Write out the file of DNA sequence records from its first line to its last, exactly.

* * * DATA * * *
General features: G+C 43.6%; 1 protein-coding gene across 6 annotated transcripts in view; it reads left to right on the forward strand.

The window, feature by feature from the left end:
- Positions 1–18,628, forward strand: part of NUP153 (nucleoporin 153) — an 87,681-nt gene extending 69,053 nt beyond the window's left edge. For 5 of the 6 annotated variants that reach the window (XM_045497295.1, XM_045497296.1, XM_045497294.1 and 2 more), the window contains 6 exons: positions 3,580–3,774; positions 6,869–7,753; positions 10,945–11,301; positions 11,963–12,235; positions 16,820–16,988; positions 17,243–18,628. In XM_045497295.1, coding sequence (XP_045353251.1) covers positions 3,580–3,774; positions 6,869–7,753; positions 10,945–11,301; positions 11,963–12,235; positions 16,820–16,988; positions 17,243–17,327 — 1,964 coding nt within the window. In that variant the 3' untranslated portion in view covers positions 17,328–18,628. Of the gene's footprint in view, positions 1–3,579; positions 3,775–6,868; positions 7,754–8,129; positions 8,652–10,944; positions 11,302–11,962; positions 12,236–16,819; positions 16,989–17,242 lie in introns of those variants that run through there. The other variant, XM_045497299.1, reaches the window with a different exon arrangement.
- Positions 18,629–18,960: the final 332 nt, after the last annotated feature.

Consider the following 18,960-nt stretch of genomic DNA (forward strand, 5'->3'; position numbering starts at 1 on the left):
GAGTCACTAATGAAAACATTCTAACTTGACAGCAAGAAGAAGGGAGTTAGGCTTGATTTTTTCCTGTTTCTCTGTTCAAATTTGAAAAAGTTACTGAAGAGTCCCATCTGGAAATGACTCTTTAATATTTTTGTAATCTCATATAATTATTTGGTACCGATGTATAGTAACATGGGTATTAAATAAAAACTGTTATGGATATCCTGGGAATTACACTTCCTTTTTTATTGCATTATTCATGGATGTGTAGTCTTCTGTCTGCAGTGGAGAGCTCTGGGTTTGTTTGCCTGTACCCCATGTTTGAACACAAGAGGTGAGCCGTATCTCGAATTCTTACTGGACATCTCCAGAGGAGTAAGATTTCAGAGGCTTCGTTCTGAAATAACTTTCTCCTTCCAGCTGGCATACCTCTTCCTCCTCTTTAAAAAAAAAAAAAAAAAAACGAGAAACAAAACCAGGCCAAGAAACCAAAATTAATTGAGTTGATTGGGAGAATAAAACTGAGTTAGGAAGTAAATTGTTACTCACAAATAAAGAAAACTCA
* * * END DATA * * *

General features: G+C 43.6%; 1 protein-coding gene across 6 annotated transcripts in view; it reads left to right on the forward strand.

The window, feature by feature from the left end:
- Positions 1–18,628, forward strand: part of NUP153 (nucleoporin 153) — an 87,681-nt gene extending 69,053 nt beyond the window's left edge. For 5 of the 6 annotated variants that reach the window (XM_045497295.1, XM_045497296.1, XM_045497294.1 and 2 more), the window contains 6 exons: positions 3,580–3,774; positions 6,869–7,753; positions 10,945–11,301; positions 11,963–12,235; positions 16,820–16,988; positions 17,243–18,628. In XM_045497295.1, coding sequence (XP_045353251.1) covers positions 3,580–3,774; positions 6,869–7,753; positions 10,945–11,301; positions 11,963–12,235; positions 16,820–16,988; positions 17,243–17,327 — 1,964 coding nt within the window. In that variant the 3' untranslated portion in view covers positions 17,328–18,628. Of the gene's footprint in view, positions 1–3,579; positions 3,775–6,868; positions 7,754–8,129; positions 8,652–10,944; positions 11,302–11,962; positions 12,236–16,819; positions 16,989–17,242 lie in introns of those variants that run through there. The other variant, XM_045497299.1, reaches the window with a different exon arrangement.
- Positions 18,629–18,960: the final 332 nt, after the last annotated feature.

Consider the following 18,960-nt stretch of genomic DNA (forward strand, 5'->3'; position numbering starts at 1 on the left):
GAGTCACTAATGAAAACATTCTAACTTGACAGCAAGAAGAAGGGAGTTAGGCTTGATTTTTTCCTGTTTCTCTGTTCAAATTTGAAAAAGTTACTGAAGAGTCCCATCTGGAAATGACTCTTTAATATTTTTGTAATCTCATATAATTATTTGGTACCGATGTATAGTAACATGGGTATTAAATAAAAACTGTTATGGATATCCTGGGAATTACACTTCCTTTTTTATTGCATTATTCATGGATGTGTAGTCTTCTGTCTGCAGTGGAGAGCTCTGGGTTTGTTTGCCTGTACCCCATGTTTGAACACAAGAGGTGAGCCGTATCTCGAATTCTTACTGGACATCTCCAGAGGAGTAAGATTTCAGAGGCTTCGTTCTGAAATAACTTTCTCCTTCCAGCTGGCATACCTCTTCCTCCTCTTTAAAAAAAAAAAAAAAAAAACGAGAAACAAAACCAGGCCAAGAAACCAAAATTAATTGAGTTGATTGGGAGAATAAAACTGAGTTAGGAAGTAAATTGTTACTCACAAATAAAGAAAACTCA